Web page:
Create a simple megaphone

In this chapter you will use an amplifier chip to build a simple megaphone. storytelling by Stefanie Wuschitz


(most of this is available at Conrad, Radio Shack or other electronic stores in your neighborhood) 1 board 10-15 wires Solder A Soldering iron Helping hands An amplifier chip named LM386 220 uF capacitor 100 uF capacitor Rechargeable 9 Volt battery (or lots of lemon batteries or solar cells) A battery clip A piezo microphone A speaker (you can take the speaker out of an old speaker set just by removing the case)

About the individual parts:

Board: This is just a piece of plastic covered in holes, but the holes are coated in conductive material. You can get one for less than 2 EUR.

You will need to buy this.


It’s best to get wires in two different colors and cut them into 5 cm pieces.

Soldering iron:

They make it easier to keep all elements stable while you solder them together, plus you don‘t burn your fingers!

Helping hands:

They make it easier to keep all elements stable while you solder them together, plus you don‘t burn your fingers!

Amplifier Chip: This is named LM386, and looks like an insect with a little notch on its head. The leg at the left side of the notch-head is leg number one. Count counter clock wise from leg number one and give each leg a different number.
220 uF capacitor and 100 uF capacitor: Capacitors are used to collect electrons and then smoothly release them all at once. They are almost like batteries, but unlike batteries they cannot hold electrons for a long period of time. Instead, they only hold them for a short moment.
Rechargeable 9 Volt battery: You will need to buy this. Alternatively, you can use a lot of lemon batteries in serial or your solar cells instead.
Battery clip: You will need to buy this – it connects the battery with two wires, making it easy to connect to the board.
A piezo microphone:

You will need to buy this too. It is basically a contact mike, like people use to amplify acoustic guitars. If you attach it to a surface, it can pick up very minimal sounds and vibrations.

An old speaker: Just open up the chasing of old speakers.

The chip in our circuit is called LM 386 and it can strengthen any incoming signal. In our case it receives sound input through a small microphone (called a piezo). The LM386 amplifies the sound signal and sends it to your speaker. To make this circuit durable you will solder all the necessary pieces to a board.


Soldering is the process of joining two metals together so that electrons can travel between them. This means that the connection between the two metals becomes conductive. An example of this is two pieces of wire within an electric circuit. We also require a third substance called a ‘solder’, which is a kind of glue to make them stick together.
Soldering is not a mechanical process like glueing, it is a chemical process. The two metals or wires you’d like to fuse together will need to touch and get really hot at the same time, and the ‘glue’ - the solder - must melt between them. Once the melted solder gets cold again it turns hard. The two metal pieces are then stuck together and can conduct electricity.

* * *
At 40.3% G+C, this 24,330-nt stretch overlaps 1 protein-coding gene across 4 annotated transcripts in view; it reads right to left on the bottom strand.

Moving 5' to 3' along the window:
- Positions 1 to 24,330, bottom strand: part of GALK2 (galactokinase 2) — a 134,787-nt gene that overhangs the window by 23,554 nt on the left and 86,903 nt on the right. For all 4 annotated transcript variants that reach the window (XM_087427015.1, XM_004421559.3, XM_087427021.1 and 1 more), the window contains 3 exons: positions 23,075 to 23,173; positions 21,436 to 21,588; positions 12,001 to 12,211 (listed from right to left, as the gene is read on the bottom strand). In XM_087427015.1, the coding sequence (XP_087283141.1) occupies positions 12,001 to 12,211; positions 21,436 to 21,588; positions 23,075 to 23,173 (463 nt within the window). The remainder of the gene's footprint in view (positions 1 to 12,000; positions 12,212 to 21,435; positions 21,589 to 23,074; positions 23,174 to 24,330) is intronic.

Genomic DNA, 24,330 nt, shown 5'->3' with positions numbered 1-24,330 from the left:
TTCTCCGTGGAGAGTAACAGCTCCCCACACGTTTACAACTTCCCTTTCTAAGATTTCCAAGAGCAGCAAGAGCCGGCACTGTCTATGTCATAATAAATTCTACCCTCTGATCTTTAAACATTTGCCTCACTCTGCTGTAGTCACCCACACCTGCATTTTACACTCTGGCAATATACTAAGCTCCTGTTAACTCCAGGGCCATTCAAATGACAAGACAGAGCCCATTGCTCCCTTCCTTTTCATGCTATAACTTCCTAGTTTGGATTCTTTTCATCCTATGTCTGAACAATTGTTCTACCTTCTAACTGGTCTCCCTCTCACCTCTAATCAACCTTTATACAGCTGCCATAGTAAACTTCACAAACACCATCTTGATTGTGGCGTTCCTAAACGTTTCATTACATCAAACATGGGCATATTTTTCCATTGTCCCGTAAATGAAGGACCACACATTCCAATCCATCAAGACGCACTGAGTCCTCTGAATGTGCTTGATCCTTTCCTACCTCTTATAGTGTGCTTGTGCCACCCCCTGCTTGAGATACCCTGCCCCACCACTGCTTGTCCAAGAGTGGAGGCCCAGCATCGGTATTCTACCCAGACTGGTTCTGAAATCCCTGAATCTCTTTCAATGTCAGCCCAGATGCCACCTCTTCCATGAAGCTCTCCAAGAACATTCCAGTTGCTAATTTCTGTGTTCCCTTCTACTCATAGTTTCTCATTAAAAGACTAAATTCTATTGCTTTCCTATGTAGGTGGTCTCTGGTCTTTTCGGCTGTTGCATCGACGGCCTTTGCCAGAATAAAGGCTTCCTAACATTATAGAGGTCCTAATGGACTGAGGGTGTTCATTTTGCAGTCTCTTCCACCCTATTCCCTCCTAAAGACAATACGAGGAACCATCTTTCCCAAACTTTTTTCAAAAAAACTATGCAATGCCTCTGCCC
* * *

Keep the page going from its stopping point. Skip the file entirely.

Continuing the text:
Take a soldering iron and melt some solder on it. The melting point is around 230ºC (or 460ºF). Take the melted drop of solder off the tip of your soldering iron by rubbing it against a moist sponge. The drops of solder on the sponge will turn into beautiful tiny round pearls. The peak of the soldering iron should now have a silvery surface from the solder.

You can start!

First melt some solder on the tip of the first piece of wire, then melt some solder on the tip of the second piece of wire. Then make them touch and at the same time heat them with the hot tip of your soldering iron. The solder melts, cools down and the two wires are connected. Congratulations.

Now you can try soldering a wire to a small circuit board. Pull the tip of the wire through a hole in the circuit board. Use the tip of your soldering iron to heat both the wire and the little shiny ring around the hole of the circuit board. Now melt some solder onto the wire inside the ring. The wire should now be connected to the board. Congratulations.
Note: If you are pregnant, you should not solder, because of the toxic fumes.

You are now ready to start the circuit:

Attach the LM386 to the board. Every leg of the chip-insect should go through a hole in the board. Bend their toes once they are pushed through the board, so that the chip stays there. Now solder all legs to the board. Next you should connect the following wires: The red wire of the battery clip (plus/power) with the chip’s leg number 5. You need to push the battery clip’s red wire through the hole at the right side of leg number 5. Then you should connect the following wires: Connect the chip’s leg number 3 and 4. Connect the black wire of your battery clip (minus/ground) into the hole next to the chip on the left side. Connect the minus wire of your piezo and the minus wire of your speaker to the row of holes on the board. Now connect the piezos red wire (plus / power) with the chip’s leg number 2.
The capacitor has a long leg and a short leg, like the LED. The short leg is for minus (ground) and the long leg is plus (power). Connect the 100 uF capacitor with the short leg to the chip’s leg number 1 and the capacitor’s long leg with the chip’s leg number 8. You're almost done! Connect the 220 uF capacitor’s long leg with the chip’s leg number 5. Connect the capacitor’s short leg to an empty hole on the board right next to where you connected the red wire (plus/power) of your speaker. Now plug the battery to the battery chip and talk into the piezo microphone!